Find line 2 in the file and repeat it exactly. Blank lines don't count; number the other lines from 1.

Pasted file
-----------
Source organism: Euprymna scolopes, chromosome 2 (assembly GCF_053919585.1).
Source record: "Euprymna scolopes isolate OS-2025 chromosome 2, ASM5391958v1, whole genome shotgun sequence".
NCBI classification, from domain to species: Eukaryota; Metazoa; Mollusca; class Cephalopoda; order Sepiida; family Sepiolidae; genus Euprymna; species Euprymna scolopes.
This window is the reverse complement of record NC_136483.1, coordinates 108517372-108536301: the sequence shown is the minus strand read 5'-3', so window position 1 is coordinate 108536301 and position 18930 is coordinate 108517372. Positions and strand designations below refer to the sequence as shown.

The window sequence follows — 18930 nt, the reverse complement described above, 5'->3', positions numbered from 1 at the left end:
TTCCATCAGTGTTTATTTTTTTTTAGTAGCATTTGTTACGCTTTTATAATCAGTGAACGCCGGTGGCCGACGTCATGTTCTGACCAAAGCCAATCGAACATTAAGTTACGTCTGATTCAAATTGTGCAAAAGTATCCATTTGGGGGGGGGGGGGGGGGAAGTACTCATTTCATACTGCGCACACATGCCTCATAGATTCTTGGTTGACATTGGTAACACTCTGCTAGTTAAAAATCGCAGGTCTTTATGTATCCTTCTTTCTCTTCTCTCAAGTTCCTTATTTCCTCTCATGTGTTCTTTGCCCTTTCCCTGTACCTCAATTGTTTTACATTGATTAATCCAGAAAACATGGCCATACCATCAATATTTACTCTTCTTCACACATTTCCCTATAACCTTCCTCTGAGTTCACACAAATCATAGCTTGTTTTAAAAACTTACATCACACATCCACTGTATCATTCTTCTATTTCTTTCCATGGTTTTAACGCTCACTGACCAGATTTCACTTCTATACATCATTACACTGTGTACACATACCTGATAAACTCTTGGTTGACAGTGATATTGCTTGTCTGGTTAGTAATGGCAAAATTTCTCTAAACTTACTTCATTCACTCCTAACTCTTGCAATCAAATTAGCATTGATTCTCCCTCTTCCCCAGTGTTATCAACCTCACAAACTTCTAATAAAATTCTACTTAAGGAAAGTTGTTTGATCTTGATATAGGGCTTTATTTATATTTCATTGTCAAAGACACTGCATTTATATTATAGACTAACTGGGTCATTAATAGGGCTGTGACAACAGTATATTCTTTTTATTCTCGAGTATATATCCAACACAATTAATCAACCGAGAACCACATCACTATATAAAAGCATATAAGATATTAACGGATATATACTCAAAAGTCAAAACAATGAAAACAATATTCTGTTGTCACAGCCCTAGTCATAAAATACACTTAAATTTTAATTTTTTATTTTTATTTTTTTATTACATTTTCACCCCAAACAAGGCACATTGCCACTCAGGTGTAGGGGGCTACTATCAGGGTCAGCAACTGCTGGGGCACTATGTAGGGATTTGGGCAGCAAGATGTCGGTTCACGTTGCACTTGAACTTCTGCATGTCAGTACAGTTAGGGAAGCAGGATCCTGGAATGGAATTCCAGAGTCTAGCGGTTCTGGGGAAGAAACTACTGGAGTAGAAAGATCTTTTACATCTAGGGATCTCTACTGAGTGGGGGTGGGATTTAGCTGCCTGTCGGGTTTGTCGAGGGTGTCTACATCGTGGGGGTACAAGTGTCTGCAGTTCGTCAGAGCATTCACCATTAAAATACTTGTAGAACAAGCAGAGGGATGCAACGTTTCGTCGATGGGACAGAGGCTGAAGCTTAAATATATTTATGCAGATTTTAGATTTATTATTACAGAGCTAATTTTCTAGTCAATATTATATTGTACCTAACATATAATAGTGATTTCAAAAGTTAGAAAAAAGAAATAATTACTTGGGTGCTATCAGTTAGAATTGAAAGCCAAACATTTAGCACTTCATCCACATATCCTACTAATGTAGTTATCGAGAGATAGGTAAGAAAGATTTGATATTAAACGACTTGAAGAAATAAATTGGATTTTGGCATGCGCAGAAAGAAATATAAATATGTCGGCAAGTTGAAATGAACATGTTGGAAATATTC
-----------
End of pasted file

Source record: "Euprymna scolopes isolate OS-2025 chromosome 2, ASM5391958v1, whole genome shotgun sequence".